Ecotourism can be good for conservation, but too often caters to the elite, adventure-seeking people and doesn’t put habitat and wildlife protection as the top priority. Game preserves in Africa can be well-intended, but humans will be humans! I simply don’t have the answer to this one. As someone who dislikes the propaganda that PETA uses, I doubt that we want to start showing videos of animals dying of human-transmitted diseases as an awareness campaign strategy!
I don’t know if you have heard of the play entitled “Tooth and Claw” by Pennsylvania playwright Michael Hollinger. If you ever get a chance to see it – do so. Set on the Galapagos Islands, the script is filled with environmental science and conservation biology (accurately described), and raises many complex questions including that of which species (including humans) are most important to protect. There is a wonderful debate about removing the "invasive" goats from the islands in order to save the Giant Tortoise from both the perspective of the scientists and the inhabitants of the islands who could describe all sorts of uses for goats, but no practical ones for the tortoise. They also point out that everything on the island was an "immigrant" including the people. The descriptions of natural selection, species gone extinct, and the tributes to Darwin were beautifully worded. The author weaves together themes of exploitation of ocean fisheries, poverty, extinction, culling populations, abortion, biodiversity, and the too often unheard voice of the people without power or money. Ah, but I digress.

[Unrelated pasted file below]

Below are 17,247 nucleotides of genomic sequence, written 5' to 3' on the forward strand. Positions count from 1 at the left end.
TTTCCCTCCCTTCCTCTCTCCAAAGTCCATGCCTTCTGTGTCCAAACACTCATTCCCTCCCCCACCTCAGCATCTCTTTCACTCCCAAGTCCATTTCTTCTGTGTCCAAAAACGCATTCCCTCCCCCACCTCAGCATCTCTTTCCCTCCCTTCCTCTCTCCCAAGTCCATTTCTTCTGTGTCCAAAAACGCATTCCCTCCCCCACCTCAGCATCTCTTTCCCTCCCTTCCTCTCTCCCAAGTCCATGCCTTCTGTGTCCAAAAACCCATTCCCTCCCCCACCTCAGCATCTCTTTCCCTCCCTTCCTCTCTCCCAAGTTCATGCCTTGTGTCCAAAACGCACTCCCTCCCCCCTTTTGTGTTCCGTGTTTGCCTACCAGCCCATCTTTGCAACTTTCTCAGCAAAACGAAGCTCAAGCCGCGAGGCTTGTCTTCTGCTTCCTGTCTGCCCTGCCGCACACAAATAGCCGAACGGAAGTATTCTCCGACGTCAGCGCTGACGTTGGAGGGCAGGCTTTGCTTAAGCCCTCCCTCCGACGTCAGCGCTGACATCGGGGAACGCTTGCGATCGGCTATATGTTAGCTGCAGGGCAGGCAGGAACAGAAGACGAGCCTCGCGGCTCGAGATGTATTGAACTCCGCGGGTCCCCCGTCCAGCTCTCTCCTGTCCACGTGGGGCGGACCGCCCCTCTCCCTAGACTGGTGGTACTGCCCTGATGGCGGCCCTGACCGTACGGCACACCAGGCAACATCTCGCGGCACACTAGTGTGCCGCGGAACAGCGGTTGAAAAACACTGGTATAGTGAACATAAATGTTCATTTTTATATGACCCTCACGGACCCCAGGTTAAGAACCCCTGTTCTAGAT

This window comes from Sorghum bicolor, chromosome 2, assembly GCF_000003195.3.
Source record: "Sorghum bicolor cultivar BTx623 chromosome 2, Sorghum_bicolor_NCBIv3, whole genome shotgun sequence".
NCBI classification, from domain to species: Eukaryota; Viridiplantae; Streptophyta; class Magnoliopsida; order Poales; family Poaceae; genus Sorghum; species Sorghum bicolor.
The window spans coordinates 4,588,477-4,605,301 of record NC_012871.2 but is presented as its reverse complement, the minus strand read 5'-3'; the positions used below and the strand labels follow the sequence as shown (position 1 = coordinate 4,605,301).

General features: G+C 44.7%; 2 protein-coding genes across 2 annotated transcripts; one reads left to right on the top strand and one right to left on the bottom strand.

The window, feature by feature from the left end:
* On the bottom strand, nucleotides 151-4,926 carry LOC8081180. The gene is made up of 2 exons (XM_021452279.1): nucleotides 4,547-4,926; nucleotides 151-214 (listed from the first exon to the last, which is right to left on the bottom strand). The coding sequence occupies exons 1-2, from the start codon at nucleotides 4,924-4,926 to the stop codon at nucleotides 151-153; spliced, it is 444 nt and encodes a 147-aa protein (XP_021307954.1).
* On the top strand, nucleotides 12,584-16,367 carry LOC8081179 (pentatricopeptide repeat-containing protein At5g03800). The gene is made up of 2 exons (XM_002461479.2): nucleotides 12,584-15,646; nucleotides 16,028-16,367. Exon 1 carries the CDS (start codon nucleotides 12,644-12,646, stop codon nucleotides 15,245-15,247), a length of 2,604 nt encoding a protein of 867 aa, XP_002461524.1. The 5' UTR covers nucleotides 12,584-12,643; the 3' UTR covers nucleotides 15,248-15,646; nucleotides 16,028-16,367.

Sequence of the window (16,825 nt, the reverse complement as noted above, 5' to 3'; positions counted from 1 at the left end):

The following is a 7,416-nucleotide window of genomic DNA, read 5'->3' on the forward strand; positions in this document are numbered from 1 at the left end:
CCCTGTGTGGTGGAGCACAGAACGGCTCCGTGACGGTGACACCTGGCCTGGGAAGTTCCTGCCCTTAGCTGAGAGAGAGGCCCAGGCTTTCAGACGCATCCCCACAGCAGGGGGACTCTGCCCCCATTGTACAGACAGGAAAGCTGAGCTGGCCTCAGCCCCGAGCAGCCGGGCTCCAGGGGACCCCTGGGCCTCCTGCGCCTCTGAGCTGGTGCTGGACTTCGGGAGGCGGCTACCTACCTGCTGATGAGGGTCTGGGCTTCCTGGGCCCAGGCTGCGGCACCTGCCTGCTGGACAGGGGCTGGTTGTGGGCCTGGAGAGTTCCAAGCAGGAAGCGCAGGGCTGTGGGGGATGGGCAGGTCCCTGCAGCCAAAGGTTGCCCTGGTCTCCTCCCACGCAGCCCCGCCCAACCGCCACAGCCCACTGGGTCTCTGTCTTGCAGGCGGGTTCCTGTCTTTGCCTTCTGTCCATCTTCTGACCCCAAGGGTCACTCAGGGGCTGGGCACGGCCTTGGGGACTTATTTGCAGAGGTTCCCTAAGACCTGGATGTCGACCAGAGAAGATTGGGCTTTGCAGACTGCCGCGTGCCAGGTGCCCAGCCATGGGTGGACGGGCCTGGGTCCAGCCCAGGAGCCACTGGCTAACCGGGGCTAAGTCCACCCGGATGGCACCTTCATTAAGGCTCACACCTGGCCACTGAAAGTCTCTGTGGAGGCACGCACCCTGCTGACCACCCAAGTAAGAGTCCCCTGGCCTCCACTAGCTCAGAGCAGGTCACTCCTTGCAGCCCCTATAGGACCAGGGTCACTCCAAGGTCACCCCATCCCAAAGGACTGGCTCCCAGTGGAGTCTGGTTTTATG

I must now go make a donation to MGVP!